Directed by Tim Burton
Alice in Wonderland
Just so you know, “Alice in Wonderland” was not filmed in 3-D, but in glorious old two-dimensions, then converted to 3-D in the optical editing. And you don’t need to see it in 3-D because very little on screen is enhanced at all by the addition of another D, other than the very final shot of Absolem the Caterpillar, now a butterfly, of course, as he flutters from the plane of the screen out toward the audience in the beam of the projector – a nice touch, but definitely not worth the extra money.
Having said that, “Alice in Wonderland” turns out to be a wonderfully tasty Tim Burton film. It’s not Lewis Carroll’s story, though it uses many of his characters, and up until a studio-crafted violent ending (Alice cuts off the Jabberwocky’s head, on screen) the film is astonishingly sweet and witty. It begins with the19-year-old Alice being brought out to her aunt’s lawn for her engagement party to an utter dunce. But Alice sees a rabbit in a waistcoat and follows it down the hole into Underland, where she is in immediate danger from the Red Queen (“Off with their heads,” screams Helena Bonham Carter) and must use her allies – Johnny Depp as the Mad Hatter, Stephen Fry as a disappearing Cheshire Cat, Alan Rickman as Absolem the Caterpillar, and a few others, all of them just delicious in their roles – to escape the Red Queen and find her sister the White Queen (Anne Hathaway). Alice is nicely played by Mia Wasikowska as a mix of innocence and daring.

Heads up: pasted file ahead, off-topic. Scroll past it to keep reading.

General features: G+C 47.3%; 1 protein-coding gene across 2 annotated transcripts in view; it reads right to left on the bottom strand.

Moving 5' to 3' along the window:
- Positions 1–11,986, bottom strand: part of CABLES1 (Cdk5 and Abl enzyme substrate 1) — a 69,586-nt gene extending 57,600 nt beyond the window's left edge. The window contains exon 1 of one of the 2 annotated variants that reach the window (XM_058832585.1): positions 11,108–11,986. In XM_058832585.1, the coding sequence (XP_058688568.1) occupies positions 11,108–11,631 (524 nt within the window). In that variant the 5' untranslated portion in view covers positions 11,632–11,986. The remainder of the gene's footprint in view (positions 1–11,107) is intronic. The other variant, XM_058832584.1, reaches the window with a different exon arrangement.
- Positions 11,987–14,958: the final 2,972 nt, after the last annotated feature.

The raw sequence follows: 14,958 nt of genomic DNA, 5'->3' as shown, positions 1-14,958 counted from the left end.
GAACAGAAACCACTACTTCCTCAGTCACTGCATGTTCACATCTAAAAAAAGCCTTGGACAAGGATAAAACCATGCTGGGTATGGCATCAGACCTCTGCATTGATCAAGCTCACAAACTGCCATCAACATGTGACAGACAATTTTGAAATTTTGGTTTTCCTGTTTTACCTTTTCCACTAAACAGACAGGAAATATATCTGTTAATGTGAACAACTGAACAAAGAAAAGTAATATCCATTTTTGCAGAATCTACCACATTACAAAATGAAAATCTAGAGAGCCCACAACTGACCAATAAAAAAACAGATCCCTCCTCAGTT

Burton’s scriptwriter is Linda Woolverton, and she and Burton have made a wise decision by moving Alice from her traditional age as an 8-year-old into the 19-year-old who can look back on her first encounter with all the characters of the stories – bits are taken both from “Alice in Wonderland” and “Through the Looking Glass” – and react this time more as an adult. There’s no writing down or any kind of insistence on looking at events through a child’s eyes, and the film’s bookends of the engagement party and the marriage proposal are entirely appropriate.
And Burton has done a wonderfully bizarre thing: almost all the Underland characters except for Depp as the Mad Hatter have been digitally reshaped into great exaggerations of themselves – the Red Queen has a huge head, the Cheshire Cat has a great smile, Tweedledum and Tweedledee are round, fat little men – and Depp has that beautiful, mobile face and with his makeup he needs no digital work at all. I was enchanted with “Alice,” and I think you will be too.